A notable minority of patients experience persistent postsurgical pain and some of these patients consequently have prolonged exposure to opioids. Risk factors for prolonged opioid use after surgery include preoperative opioid use, anxiety, substance abuse, and alcohol abuse. The window to intervene and potentially prevent persistent opioid use after surgery is short and may best be accomplished by both surgeon and anesthesiologist working together. Anesthesiologists in particular are well positioned in the perioperative surgical home model to affect multiple aspects of the perioperative experience, including tailoring intraoperative medications and providing consultation for possible discharge analgesic regimens that can help minimize opioid use. Multimodal analgesia protocols reduce opioid consumption and thereby reduce exposure to opioids and theoretically the risk of persistent use. Regional anesthesia and analgesia techniques also reduce opioid consumption. Although many patients will recover without difficulty, the small minority who do not should receive customized care which may involve multiple office visits or consultation of a pain specialist. Enhanced recovery pathways are useful in optimizing outcomes after surgery.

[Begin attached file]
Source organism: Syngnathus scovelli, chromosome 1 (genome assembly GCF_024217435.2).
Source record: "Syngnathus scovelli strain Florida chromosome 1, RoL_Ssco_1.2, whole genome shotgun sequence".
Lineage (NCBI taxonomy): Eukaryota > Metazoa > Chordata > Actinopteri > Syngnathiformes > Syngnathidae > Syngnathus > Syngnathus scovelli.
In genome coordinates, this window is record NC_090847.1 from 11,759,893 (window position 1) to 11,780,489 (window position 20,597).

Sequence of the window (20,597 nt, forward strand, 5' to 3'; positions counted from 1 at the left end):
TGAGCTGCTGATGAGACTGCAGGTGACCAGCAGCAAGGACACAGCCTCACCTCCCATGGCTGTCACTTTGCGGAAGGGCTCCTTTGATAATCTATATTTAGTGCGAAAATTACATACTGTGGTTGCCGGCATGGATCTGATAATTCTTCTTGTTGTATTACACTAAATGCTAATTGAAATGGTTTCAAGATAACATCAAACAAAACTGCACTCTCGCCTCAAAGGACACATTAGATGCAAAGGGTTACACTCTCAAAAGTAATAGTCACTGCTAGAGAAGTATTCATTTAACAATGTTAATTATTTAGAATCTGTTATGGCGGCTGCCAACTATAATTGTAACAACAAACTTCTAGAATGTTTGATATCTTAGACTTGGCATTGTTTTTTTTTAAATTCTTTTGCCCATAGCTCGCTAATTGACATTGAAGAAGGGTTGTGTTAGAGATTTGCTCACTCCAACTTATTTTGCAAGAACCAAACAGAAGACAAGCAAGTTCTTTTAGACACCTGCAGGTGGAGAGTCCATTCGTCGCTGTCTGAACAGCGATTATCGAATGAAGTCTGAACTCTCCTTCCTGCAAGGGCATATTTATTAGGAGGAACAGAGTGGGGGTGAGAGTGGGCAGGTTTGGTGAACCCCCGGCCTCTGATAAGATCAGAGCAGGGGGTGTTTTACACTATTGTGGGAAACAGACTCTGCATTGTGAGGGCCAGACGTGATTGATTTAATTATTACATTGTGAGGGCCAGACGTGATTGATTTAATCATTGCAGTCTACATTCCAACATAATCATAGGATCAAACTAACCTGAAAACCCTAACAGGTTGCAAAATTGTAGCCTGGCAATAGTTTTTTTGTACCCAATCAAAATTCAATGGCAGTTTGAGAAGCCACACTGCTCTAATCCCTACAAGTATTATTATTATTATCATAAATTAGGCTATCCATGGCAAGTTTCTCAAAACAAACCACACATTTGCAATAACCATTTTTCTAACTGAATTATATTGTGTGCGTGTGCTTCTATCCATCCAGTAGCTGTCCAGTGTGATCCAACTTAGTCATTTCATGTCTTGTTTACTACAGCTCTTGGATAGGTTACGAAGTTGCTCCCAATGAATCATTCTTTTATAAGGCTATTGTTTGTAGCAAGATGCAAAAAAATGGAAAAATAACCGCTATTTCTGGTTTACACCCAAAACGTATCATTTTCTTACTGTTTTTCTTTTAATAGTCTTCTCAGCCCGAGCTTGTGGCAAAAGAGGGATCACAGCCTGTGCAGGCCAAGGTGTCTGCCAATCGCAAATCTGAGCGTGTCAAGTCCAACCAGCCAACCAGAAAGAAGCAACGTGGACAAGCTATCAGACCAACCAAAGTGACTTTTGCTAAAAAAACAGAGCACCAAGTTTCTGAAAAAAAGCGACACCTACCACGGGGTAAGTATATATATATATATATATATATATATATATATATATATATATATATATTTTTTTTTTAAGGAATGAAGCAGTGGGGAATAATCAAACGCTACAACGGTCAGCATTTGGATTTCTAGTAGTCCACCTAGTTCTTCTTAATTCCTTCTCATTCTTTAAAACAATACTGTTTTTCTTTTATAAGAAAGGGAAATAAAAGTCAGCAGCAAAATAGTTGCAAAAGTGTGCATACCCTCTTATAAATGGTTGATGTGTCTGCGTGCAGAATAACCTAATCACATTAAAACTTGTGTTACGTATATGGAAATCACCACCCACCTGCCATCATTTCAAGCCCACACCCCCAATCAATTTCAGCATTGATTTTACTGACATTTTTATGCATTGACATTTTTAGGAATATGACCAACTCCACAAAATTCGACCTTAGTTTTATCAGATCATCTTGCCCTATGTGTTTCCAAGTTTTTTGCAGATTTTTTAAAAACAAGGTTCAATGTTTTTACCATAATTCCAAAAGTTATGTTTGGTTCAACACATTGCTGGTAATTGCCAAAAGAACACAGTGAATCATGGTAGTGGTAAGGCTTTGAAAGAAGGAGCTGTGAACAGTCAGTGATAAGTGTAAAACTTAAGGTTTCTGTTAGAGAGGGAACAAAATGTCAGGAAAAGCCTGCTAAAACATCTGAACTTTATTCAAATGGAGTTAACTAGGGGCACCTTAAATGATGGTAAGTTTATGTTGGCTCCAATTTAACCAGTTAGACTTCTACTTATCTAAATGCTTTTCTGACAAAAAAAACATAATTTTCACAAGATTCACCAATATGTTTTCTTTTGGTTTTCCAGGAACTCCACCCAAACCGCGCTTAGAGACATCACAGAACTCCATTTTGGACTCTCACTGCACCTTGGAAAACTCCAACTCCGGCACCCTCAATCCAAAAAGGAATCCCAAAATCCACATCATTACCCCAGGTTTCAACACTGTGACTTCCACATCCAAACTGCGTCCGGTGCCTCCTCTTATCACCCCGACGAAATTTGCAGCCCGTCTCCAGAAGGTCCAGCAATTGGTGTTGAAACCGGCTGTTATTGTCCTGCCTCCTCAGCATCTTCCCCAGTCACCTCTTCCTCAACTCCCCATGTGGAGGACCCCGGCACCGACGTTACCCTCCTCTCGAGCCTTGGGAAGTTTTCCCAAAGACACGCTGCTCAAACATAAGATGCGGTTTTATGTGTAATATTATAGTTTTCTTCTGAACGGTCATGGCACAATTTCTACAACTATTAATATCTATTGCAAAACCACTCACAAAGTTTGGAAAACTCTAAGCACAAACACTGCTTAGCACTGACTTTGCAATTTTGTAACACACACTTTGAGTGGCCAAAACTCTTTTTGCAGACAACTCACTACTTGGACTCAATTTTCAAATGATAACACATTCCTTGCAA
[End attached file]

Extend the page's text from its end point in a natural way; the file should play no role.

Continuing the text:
Recommended CitationSchwenk, Eric S.; Pozek, John-Paul J.; and Viscusi, Eugene R., "Managing Prolonged Pain After Surgery: Examining the Role of Opioids." (2018). Department of Anesthesiology Faculty Papers. Paper 45.
Creative Commons License
This work is licensed under a Creative Commons Attribution-Noncommercial-No Derivative Works 4.0 License.
Available for download on Friday, November 01, 2019